Crooks are looking with increasing interest cryptocurrency mining malware developed for mobile devices.
Researchers at Trend Micro recently discovered a new strain of Android malware dubbed ANDROIDOS HIDDENMINER that abuse device CPU to mine Monero cryptocurrency.
HiddenMiner also implements evasion techniques, it is able to bypass automated analysis by checking if it’s running in a virtualized environment by abusing an Android emulator detector found on Github.
“We uncovered a new Android malware that can surreptitiously use the infected device’s computing power to mine Monero. Trend Micro detects this as ANDROIDOS_HIDDENMINER.” reads the analysis published by Trend Micro.
“This Monero-mining Android app’s self-protection and persistence mechanisms include hiding itself from the unwitting user and abusing the Device Administrator feature (a technique typically seen in SLockerAndroid ransomware).”
The experts were able to find the Monero mining pools and wallets connected to the HiddenMiner malware, they learned that one of its operators withdrew 26 XMR (or US$5,360 as of March 26, 2018) from one of the wallets. This information suggests that the operators are currently active.
HiddenMiner abuse the device’s CPU power to mine Monero, unfortunately, the computational effort is so important that the CPU can overheat causing the device to lock, fail, and be permanently damaged.
“There is no switch, controller or optimizer in HiddenMiner’s code, which means it will continuously mine Monero until the device’s resources are exhausted.” continues the analysis.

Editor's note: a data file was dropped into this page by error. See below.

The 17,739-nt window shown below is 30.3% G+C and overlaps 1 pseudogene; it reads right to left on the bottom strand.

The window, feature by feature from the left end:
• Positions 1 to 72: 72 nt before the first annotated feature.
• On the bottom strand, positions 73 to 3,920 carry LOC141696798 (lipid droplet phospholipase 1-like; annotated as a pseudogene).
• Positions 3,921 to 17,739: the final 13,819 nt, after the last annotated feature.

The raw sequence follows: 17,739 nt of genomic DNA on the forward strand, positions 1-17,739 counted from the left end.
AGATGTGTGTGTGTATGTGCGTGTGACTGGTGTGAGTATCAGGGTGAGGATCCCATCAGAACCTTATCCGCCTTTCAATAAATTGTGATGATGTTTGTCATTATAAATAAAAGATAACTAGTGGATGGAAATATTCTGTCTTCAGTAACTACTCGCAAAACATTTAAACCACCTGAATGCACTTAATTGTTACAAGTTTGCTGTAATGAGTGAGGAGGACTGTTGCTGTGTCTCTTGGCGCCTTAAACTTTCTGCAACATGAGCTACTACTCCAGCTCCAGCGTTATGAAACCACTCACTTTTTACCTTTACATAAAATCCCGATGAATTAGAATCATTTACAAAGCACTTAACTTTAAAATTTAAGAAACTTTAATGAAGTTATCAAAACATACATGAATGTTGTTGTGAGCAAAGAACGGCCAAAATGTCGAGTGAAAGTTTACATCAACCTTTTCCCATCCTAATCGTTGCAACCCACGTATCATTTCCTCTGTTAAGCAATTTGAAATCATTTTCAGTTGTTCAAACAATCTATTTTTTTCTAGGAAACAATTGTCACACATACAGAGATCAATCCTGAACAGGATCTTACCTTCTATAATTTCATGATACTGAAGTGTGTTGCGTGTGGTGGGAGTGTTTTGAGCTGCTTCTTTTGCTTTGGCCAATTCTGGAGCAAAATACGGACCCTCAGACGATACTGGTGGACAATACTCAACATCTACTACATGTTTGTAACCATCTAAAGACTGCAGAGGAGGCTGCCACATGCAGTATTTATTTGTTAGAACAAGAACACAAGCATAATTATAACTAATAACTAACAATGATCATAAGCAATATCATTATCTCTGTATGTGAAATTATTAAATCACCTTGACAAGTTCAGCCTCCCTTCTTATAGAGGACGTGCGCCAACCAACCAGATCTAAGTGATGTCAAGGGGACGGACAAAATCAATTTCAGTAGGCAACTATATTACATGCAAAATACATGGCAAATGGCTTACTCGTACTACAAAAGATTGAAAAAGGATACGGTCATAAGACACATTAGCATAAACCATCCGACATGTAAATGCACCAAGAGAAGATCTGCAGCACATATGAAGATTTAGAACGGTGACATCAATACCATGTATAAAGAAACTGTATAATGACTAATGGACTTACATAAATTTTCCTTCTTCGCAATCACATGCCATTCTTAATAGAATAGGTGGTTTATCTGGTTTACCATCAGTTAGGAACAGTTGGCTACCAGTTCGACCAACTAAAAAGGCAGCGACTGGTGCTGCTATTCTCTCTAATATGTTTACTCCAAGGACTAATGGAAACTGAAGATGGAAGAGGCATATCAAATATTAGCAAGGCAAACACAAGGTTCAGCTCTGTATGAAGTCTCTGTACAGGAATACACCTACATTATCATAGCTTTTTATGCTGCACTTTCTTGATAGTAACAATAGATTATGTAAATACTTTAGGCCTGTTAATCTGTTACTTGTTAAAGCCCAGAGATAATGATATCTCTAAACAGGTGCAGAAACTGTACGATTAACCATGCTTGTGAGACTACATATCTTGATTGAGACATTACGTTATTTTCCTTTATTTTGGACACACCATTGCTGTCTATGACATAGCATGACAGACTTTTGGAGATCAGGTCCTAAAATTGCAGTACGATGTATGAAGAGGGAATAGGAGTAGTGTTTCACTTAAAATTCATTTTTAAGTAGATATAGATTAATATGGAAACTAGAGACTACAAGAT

“Given HiddenMiner’s nature, it could cause the affected device to overheat and potentially fail.”
This behavior was already observed in the past, the Loapi Monero-mining malware caused a device’s battery to bloat.
HiddenMiner, like Loapi, uses to lock the device screen after revoking device administration permissions.
The ANDROIDOS HIDDENMINER is currently being delivered through a fake Google Play update app, experts found it on third-party app marketplaces.
The miner is mainly affecting users in India and China, but experts fear it could rapidly target other countries.
Malware developers are abusing Device Administration Permission, experts pointed out that users can’t uninstall an active system admin package until device administrator privileges are removed first.
Victims of the HiddenMiner’s cannot remove the miner from device administrator as it employs a trick to lock the device’s screen when a user wants to deactivate its device administrator privileges. Experts explained that it exploits a vulnerability found in Android operating systems except for Nougat and later versions.
“Indeed, HiddenMiner is yet another example of how cybercriminals are riding the cryptocurrency mining wave.” concluded Trend Micro. “For users and businesses, this reinforces the importance of practicing mobile security hygiene: download only from official app marketplaces, regularly update the device’s OS (or ask the original equipment manufacturer for their availability), and be more prudent with the permissions you grant to applications.”
(Security Affairs – HiddenMiner, Monero cryptocurrency miner)